Ave Maria, Magna Mater

If I were a bible-thumping, conspiracy-mongering Protestant, I’d have every reason to think that our local Marian traditions are nothing but veiled heathen attempts to endorse the idolatrous worship of Magna Mater. And who could blame me?

  • Riotous music involving cymbals and drums? Check.
  • Ecstatic street dancing until you drop? Check.
  • Effeminate dancers leading the parade? Check.
  • Divine motherly figure as object of worship? Absolutely.
  • Ritual castration? Well, none yet, but who knows?

Fortunately, I am not and have never have been a Protestant of that sort, so I couldn’t care less if our townsfolk truly worshipped the Phrygian Great Mother. In fact, I think that would be super.

As you know, I was raised in a deeply-but-loosely Catholic town — I say ‘deeply’ because we’re suckers for tradition and ‘loosely’ because nobody cares if you have buddhas in your home, too — and it has been this open, syncretic Catholicism that eventually led me to the older, less clandestine paganism of my ancestors. Indeed, the pagan persists.

Nobody knows why karakol (the processional dance in the videos below) is particular to our province or why it is the way that it is. Is it indigenous? Is it colonial? Both? Outside academics, nobody really cares. Heck, I’ve seen Protestants sway their hips to it more than once. Mary: 1. Biblical fundamentalism: 0.

So anyway, as promised previously, I present this year’s karakol for our pillar-perched patrona —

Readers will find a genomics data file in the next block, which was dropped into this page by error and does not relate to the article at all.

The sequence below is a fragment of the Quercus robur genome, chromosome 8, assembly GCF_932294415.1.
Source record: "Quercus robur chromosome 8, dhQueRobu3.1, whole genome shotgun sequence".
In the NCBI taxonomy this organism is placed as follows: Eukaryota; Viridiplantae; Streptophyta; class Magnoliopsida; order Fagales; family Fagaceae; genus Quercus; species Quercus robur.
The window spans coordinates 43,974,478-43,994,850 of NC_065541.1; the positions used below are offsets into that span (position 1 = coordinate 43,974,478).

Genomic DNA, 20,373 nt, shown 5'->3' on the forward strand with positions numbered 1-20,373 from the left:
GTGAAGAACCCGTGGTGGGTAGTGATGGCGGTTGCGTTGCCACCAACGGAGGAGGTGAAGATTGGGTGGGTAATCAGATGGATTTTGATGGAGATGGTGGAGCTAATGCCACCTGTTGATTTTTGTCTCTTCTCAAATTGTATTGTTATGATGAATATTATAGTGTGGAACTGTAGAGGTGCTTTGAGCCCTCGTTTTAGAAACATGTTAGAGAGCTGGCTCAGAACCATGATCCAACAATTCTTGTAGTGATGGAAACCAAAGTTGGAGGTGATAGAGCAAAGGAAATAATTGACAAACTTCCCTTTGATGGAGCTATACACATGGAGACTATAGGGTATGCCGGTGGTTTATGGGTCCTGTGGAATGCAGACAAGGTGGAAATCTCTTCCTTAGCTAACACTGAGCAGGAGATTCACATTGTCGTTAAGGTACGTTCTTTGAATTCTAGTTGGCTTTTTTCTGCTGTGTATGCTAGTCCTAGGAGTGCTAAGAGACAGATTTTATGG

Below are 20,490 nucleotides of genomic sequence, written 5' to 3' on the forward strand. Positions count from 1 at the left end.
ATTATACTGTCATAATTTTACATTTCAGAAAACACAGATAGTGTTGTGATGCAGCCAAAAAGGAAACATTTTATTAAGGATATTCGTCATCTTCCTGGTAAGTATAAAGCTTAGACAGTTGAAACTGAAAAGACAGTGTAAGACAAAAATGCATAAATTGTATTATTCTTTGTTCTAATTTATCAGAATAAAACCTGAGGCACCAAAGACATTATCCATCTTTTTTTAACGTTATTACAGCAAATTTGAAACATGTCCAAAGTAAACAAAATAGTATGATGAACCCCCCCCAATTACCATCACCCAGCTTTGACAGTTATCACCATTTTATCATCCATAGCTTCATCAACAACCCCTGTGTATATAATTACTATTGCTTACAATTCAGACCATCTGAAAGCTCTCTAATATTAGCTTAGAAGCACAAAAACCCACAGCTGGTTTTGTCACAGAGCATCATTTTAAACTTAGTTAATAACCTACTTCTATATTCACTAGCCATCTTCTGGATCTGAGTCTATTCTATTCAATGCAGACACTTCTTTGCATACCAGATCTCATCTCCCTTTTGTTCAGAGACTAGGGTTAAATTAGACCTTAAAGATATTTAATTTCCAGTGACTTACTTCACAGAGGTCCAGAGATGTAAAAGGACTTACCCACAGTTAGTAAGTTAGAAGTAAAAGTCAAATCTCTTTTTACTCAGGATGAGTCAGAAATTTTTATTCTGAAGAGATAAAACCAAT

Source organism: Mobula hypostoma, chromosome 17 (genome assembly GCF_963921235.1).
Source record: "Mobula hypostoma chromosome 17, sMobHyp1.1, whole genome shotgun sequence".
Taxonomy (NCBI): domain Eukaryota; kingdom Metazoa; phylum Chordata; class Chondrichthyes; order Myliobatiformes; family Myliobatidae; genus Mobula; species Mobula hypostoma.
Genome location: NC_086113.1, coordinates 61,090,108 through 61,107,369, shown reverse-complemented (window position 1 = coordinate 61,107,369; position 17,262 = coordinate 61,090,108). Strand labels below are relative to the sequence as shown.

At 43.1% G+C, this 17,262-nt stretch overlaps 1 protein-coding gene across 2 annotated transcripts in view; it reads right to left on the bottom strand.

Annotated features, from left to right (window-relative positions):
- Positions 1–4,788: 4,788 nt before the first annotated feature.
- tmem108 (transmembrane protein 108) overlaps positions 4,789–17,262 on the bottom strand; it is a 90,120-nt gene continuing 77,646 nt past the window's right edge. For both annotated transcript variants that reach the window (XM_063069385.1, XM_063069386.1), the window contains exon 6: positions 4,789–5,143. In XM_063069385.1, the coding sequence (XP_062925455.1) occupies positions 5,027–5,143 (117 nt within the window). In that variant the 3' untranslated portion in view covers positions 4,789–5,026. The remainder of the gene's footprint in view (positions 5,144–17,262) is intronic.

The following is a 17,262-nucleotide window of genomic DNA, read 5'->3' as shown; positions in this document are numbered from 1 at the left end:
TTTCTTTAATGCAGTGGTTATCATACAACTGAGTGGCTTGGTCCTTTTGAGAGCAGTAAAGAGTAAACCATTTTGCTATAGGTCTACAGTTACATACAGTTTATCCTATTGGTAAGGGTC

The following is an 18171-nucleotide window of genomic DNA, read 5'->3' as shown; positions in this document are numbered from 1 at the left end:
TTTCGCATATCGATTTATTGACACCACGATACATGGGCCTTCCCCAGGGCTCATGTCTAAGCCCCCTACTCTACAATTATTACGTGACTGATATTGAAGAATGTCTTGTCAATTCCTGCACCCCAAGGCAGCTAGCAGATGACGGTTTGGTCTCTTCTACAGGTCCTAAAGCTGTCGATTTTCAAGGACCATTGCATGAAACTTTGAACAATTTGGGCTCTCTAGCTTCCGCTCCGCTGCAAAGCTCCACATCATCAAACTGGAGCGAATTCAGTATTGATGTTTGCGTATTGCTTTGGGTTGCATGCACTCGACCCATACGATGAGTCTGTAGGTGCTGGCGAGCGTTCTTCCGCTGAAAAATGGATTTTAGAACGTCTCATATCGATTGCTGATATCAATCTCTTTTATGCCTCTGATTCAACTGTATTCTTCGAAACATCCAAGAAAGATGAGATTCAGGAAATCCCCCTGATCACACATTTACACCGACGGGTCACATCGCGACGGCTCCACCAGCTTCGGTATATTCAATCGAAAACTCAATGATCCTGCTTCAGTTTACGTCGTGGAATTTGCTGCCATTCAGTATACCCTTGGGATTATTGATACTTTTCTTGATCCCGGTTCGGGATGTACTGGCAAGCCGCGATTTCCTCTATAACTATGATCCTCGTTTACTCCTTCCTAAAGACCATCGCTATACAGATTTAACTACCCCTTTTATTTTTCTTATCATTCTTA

Here, the Lady leaves Her dwelling to dance in a sea of devotion waiting outside.

Not forgetting, the Lady’s ecstatic train of worshippers. Their hips don’t lie.

I think the main highlight of this year’s karakol is that, for the first time in for ever, the women-folk were invited to carry the Lady on their backs: let no man say that the daughters of our city are unable to carry their city’s mother.

Also, this year was the longest I’ve been to. We started noon and ended at 9! No corner of the city is left un-blessed by the Lady’s dancing, even if it takes the whole day.

The tradition of karakol is a well-loved one and I only pray that it survives and flourishes in the next hundred years.


Eventful Octobers

It seems like Octobers are almost always eventful, and usually involving the Mothers.

The beginning of the month was especially blessed with the welcoming of a new member to our household pantheon, Nossa Senhora de Fátima:

A gift from a friend from far away makes Herself comfy in Her new home.

I’m not quite sure yet which godly power is behind the Lady of Fatima, but something tells me that she’s older than the biblical Mary. This stunning statue of the Lady comes from Galina who was kind enough to send it over as a gift. Here She is, bathing in bukhoor incense, a traditional gesture of hospitality in the Arab world.

Shortly after, our town fiesta happened, which is always a blessing of joy to our people, Catholic or otherwise:

Nana Pilar

It is always an honour for any man or woman to carry Her, our loving town patron of many years. She was exceedingly beautiful this year, our dearest Mother of wild dances.

[I will be posting a couple of videos later in the week.]

The Queen is finally home after an entire afternoon and evening on the streets. Truly, a Dancing Queen.